MARYLAND, USA — For many, an overhaul to the Beltway to ease congestion is way overdue. According to Maryland’s Department of Transportation, those improvements haven’t happened in its 30 year existence.
The result: MDOT said local commuters are wasting 87 hours per year in congestion. It’s aiming to reduce those hours by 45 hours or better.
Over the next few months, MDOT will be holding a series of public sessions to share and get feedback on seven proposed plans.
But while reducing congestion has most people on board, the way forward is more contentious.
Drew Magary’s Bethesda house is near the Beltway. He attended Saturday’s public workshop at Pyle Middle School. He said his house doesn’t appear to be among 34 slated to be relocated, but he doesn’t know what to expect in the next five years.
“I don’t’ how it will affect our property, our quality of life," Magary said. "I don’t know if there will be a jackhammer in my lap for five years."
Magary said he’s not convinced any of the plans will reduce congestion.
“If I knew that there were sacrifices to be made for the greater good of the community I would go for it," Magary said.
Jerry Garson, Transportation Chairman for the Montgomery Civic Federation Inc., said he thinks introducing toll lanes is the most practical approach.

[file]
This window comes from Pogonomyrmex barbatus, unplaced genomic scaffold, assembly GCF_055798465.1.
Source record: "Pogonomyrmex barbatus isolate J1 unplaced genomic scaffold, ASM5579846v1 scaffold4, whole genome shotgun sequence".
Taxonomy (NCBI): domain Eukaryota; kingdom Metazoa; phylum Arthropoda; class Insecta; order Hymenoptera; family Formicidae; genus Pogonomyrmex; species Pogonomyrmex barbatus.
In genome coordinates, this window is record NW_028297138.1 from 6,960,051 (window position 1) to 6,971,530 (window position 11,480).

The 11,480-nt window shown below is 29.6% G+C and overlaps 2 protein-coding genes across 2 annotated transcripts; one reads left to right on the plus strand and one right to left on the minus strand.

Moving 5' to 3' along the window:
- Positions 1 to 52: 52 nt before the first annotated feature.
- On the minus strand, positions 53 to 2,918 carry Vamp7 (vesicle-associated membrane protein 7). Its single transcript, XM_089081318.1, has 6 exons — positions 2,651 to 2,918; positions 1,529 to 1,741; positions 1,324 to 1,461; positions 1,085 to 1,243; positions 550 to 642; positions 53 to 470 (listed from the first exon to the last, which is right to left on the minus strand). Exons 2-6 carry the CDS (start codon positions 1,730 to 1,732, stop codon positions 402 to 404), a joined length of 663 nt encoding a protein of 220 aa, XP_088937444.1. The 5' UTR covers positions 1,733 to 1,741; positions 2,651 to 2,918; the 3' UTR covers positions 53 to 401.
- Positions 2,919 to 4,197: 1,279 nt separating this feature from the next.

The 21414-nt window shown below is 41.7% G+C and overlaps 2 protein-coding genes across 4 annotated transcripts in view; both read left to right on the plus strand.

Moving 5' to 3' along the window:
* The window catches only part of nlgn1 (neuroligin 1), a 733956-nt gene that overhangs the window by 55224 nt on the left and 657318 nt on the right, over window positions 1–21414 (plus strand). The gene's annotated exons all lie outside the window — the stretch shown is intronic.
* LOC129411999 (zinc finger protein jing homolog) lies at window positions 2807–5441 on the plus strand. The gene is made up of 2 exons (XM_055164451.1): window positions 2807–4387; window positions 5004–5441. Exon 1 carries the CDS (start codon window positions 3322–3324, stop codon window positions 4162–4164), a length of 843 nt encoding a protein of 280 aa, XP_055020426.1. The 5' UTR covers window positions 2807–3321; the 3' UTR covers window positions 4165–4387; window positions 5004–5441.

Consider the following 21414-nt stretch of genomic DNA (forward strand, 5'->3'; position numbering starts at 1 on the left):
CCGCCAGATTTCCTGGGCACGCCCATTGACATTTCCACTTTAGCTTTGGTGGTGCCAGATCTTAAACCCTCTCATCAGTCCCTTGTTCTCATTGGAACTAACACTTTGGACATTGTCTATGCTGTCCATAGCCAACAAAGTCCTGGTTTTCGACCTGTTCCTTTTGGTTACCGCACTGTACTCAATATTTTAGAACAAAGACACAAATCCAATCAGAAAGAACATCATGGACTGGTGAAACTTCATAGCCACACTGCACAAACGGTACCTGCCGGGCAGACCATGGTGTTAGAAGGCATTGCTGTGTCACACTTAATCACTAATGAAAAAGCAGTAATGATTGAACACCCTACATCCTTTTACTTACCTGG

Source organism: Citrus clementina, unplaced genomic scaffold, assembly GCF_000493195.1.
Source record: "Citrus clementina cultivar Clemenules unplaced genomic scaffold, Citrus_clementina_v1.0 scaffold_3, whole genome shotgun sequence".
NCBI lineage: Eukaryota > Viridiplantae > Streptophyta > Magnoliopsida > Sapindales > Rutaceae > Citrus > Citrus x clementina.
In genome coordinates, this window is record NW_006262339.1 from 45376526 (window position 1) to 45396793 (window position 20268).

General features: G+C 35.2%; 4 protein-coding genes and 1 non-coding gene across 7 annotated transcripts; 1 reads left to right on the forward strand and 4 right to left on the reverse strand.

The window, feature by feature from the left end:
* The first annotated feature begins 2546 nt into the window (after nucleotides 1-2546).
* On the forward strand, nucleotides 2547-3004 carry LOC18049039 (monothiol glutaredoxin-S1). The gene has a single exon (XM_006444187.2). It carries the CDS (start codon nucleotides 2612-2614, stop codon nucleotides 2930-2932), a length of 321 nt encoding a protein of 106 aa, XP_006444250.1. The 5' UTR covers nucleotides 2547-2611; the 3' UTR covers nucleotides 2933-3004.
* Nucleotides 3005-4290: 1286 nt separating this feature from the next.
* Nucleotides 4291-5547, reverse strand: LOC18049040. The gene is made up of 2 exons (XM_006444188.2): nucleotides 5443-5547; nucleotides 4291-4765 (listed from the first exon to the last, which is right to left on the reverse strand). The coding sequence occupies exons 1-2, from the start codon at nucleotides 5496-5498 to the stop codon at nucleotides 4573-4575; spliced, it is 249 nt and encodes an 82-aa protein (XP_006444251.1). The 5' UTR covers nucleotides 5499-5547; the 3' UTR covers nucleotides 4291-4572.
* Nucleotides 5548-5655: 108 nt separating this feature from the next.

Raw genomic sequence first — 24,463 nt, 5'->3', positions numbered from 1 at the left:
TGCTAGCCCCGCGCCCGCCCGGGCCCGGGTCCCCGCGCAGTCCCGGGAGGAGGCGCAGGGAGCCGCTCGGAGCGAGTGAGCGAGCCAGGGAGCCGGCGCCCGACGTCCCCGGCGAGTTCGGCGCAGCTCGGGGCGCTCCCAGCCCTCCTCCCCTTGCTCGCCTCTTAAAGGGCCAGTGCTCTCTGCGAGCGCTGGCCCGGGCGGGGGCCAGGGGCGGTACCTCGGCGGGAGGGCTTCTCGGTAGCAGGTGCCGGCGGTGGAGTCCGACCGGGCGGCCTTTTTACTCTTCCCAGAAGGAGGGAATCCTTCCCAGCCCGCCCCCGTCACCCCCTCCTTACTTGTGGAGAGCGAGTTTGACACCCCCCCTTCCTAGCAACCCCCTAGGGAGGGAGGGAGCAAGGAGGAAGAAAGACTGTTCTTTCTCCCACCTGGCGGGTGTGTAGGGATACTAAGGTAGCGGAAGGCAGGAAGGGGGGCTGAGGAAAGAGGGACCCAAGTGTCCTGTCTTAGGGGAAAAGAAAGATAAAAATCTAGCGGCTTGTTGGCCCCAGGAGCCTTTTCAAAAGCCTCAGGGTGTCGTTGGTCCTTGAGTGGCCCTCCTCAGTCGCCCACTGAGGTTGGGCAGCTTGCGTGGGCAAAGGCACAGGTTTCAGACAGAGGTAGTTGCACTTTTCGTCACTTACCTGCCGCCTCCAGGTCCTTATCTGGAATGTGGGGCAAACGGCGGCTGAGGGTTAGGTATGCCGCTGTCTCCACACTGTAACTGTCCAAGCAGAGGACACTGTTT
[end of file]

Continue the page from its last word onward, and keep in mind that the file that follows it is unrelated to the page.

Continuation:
Garson thinks people are too dependent on their cars to opt for public transit.
But Garson said he wants MDOT to add a few other options into the mix, like addressing bottlenecks at exits, and doing away with HOV lanes, which according to Garson, don't work.
“We would actually be able to reduce the congestion on the beltway at no huge cost," Garson said.
Brad German, with Citizens Against Beltway Expansion, said he’s concerned about the public/private partnership behind the toll proposal. German said the public isn’t being fully informed about how much money taxpayers will be expected to pay.
“These projects really depend upon ongoing congestion. And ongoing taxpayer support to succeed financially.That’s not part of the picture that we’re getting.’ Said German.
About 200 people attended Saturday’s public information session. Future sessions will be held through mid-May.